Farewell to Manzanar Community
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What kind of community can come out of a prison environment? No, this isn't coming from an episode of Orange is the New Black—it's a major concern and reality for the characters in Farewell to Manzanar. The lesson that this story of Japanese-American internment gives us is that communities created under lock-and-key are both incredibly supportive and incredibly destructive. Kind of like going home for the holidays, but with the drama turned up to eleven.
Questions About Community
- What are some examples of how supportive and how destructive the communities in Manzanar are? Why do you think Manzanar is able to produce these types of communities?
- What kinds of new alliances opened up in Manzanar? Could they survive outside of Manzanar?
- Compare the communities on Terminal Island and in the Cabrillo Housing Project. How are they different and how are they similar? Which would be the better community for a young Japanese-American girl like Jeanne to grow up in?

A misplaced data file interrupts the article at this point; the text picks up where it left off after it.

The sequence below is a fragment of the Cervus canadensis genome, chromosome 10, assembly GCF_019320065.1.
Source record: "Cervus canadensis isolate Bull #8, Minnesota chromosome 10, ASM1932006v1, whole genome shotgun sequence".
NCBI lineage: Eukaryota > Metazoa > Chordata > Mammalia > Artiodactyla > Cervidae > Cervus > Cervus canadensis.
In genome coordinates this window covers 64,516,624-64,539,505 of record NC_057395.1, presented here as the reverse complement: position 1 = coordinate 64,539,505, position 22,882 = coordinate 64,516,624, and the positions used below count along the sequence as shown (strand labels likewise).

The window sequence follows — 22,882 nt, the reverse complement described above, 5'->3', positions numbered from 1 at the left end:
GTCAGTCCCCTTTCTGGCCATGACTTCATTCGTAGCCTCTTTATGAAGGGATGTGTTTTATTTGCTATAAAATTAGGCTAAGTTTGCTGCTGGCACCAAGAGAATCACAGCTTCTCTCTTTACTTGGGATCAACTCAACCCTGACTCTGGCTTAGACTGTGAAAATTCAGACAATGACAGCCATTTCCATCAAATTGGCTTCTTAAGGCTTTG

- Do any of the different communities found in the book serve as a solid substitute for family, especially one as dysfunctional as the Wakatsuki clan?
Chew on This
They say it takes a village to raise a kid, so it was actually a benefit for kids to be raised in Manzanar.
Your surrounding community can be better for you than your own family.
Farewell to Manzanar Community Study Group
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